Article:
The Last Word: Ten Years After

The Last Word: Ten Years After
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Jeremy Jones

It was late evening in Sydney.

Not many hours earlier, I had arrived home from South Africa, having participated in the World Conference Against Racism (“Durban I”) and the NGO Forum which had preceded it.

The Jewish community in Sydney had asked me to provide a first hand account of the events, given the reports which they had heard of antisemitism, anti-Israel extremism, bullying and thuggery.

So I found myself giving what I had thought was a dry, unemotional recounting of the lows and highs of my previous two weeks.

In the course of my presentation I spoke of booklets distributed by a self-described human rights NGO which contained caricatures of Jews with teeth dripping blood, sharp claws and ugliness beyond imagination; of a section of a crowd in the session on hate crimes heckling an elderly Swiss lawyer with a chant of “Jew, Jew, Jew” and labelling a woman who inquired about a minor procedural matter as “Zionist dog”; of physical intimidation of Jewish students and women; and of a session on Holocaust denial cancelled as the police couldn’t guarantee the safety of participants.

I also spoke of the moral courage and principles of a number of delegates, the unparalleled championing of decency from the Australian Government delegation and the presence of some of the world’s genuine human rights heroes. However, what seemed to have made the deepest impression was the recounting of the moral turpitude, overt and covert antisemitism, cynicism and bullying of both representatives of governments and “civil society”.

Most members of the audience appeared shocked, some were even in tears.
On my way home I stopped to fill my car’s petrol tank and as I was in the queue to pay I saw the first reports from New York of a plane having hit one of the Twin Towers of the World Trade Centre.

A few minutes later, at home watching the news, I saw the second plane and joined many people around the globe who intently followed the events of September 11, 2001.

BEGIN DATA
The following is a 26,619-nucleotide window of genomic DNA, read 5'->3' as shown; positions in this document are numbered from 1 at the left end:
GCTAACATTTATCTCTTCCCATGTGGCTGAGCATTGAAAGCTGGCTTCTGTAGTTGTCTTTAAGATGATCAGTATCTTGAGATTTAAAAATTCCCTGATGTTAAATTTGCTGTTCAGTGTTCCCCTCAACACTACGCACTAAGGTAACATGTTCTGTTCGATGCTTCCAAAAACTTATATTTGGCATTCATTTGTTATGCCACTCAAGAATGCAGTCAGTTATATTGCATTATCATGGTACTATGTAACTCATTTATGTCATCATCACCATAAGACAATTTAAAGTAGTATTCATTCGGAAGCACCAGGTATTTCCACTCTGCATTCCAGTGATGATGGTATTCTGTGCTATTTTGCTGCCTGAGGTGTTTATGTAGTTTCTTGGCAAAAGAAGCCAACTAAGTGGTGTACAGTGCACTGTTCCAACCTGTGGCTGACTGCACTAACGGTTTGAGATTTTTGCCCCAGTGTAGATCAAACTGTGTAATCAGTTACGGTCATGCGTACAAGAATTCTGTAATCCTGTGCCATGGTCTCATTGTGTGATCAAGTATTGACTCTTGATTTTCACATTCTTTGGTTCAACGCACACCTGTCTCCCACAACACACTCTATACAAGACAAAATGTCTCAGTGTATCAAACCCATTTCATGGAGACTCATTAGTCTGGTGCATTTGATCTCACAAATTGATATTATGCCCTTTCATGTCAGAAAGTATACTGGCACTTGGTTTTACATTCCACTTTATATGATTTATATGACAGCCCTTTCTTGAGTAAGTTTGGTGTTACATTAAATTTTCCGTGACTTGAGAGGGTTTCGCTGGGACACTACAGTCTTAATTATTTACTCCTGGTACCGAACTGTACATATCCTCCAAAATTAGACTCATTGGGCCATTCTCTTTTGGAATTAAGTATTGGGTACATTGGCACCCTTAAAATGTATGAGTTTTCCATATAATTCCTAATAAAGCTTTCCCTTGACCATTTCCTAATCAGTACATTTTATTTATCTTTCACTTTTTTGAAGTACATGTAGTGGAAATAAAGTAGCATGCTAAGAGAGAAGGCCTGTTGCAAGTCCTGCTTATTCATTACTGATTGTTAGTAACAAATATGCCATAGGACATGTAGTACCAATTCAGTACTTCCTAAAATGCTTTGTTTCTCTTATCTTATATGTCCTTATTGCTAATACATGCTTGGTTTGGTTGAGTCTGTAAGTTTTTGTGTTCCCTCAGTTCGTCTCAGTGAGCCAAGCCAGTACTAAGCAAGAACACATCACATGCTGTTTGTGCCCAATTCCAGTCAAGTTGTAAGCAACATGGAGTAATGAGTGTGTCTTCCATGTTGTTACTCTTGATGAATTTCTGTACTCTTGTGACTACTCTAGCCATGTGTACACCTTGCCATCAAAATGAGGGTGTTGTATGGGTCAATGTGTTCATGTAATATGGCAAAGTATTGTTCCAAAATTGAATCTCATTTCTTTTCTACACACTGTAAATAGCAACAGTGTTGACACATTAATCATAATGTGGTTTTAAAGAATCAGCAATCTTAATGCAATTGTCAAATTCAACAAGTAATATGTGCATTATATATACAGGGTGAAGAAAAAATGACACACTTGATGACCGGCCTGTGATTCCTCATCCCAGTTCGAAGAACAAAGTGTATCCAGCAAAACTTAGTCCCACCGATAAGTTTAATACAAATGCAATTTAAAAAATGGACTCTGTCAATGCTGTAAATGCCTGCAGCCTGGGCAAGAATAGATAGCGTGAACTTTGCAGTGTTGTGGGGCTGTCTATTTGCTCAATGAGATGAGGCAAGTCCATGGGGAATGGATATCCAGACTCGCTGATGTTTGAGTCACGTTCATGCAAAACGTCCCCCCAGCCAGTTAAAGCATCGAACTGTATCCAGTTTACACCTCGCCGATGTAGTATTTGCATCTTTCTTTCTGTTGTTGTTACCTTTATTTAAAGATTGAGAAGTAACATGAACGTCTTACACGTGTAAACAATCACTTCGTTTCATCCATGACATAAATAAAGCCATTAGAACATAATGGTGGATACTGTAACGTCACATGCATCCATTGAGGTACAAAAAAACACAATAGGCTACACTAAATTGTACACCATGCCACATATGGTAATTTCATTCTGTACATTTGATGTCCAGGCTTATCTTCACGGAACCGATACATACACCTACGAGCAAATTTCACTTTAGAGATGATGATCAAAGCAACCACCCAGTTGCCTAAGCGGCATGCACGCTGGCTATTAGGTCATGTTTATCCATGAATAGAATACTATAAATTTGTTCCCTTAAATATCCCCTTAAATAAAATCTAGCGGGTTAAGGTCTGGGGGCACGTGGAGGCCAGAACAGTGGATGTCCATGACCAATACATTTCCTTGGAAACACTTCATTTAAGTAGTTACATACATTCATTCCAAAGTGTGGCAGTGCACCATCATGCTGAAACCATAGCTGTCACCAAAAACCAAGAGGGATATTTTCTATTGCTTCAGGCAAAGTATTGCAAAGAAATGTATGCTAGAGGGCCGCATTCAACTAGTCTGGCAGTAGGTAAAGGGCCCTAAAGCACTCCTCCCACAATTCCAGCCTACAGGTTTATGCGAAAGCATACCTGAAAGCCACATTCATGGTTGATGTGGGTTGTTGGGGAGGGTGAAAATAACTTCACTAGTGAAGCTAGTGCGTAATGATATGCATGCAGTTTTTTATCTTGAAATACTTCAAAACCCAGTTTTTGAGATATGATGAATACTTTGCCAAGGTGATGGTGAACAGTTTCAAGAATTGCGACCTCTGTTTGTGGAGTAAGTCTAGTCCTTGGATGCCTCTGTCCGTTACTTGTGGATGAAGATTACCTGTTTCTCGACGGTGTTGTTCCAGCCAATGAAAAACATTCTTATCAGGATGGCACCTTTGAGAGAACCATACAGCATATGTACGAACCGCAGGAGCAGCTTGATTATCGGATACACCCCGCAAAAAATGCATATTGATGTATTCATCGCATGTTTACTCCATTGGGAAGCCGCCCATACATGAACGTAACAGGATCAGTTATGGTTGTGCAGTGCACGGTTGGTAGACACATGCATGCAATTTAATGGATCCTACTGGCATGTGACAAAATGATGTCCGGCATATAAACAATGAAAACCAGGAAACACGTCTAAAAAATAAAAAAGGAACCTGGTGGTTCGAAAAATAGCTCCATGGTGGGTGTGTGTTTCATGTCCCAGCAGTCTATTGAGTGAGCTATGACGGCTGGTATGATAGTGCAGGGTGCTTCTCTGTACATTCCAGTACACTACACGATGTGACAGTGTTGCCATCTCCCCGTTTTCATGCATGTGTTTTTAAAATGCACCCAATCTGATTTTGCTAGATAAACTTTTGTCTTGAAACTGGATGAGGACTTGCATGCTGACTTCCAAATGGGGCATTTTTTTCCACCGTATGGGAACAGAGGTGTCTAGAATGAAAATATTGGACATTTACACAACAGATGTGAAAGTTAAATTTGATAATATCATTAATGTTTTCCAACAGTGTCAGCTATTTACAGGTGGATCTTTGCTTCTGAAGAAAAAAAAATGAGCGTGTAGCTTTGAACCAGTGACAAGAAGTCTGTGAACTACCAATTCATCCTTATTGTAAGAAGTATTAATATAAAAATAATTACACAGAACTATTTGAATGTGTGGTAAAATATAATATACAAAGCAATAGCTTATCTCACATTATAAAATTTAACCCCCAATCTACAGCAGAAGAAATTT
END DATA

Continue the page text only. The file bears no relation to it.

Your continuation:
Within hours, I began receiving praise for the perpetrators of the terrorist murderers – all on an email account I had set up for, and exclusively used for, emails from delegates to the NGO forum of the World Conference Against Racism!

In Australia there was an almost tangible atmosphere of confusion and disorientation, with some people even avoiding public spaces and crowds out of fear.

I was fortunate enough to have had colleagues in the Christian and Muslim leadership who were concerned that the atmospherics were not only heated but highly inflammable.
Together, we organised a prayer-service in central Sydney where we prayed for the victims, condemned the perpetrators and conveyed a message of our shared destiny and the need to emphasis our common humanity.

Unplanned, but more than welcome, representatives of other faiths came to the microphone and added their voices. No one indulged in pop sociology on, or apologia for, terrorism. There was no condemnation of anyone other than those who committed the acts of terrorism and those who gave them material, logistical and ideological support.
We sensed at the time that we had witnessed events of great moment, but could not have known how they would feature in the public imagination a decade later.

The victims of the terrorist attacks are being memorialised, as is appropriate, but the occasion is also being exploited by diverse groups to further political agendas.

Human decency demands that we do not act as if the attacks were part of a civilisational conflict between all of Islam and all of the West, or that the sum result of the attacks was victimisation and persecution of Muslims.

The attacks neither marked the beginning of terrorism nor a change in the methods and tactics of terrorism – the phenomenon existed previously and unfortunately still exists.
This is a time to mourn, perhaps also a time to recommit to fighting hateful ideas and fanaticism, but a time we should also refrain from self-serving exploitation of tragedy.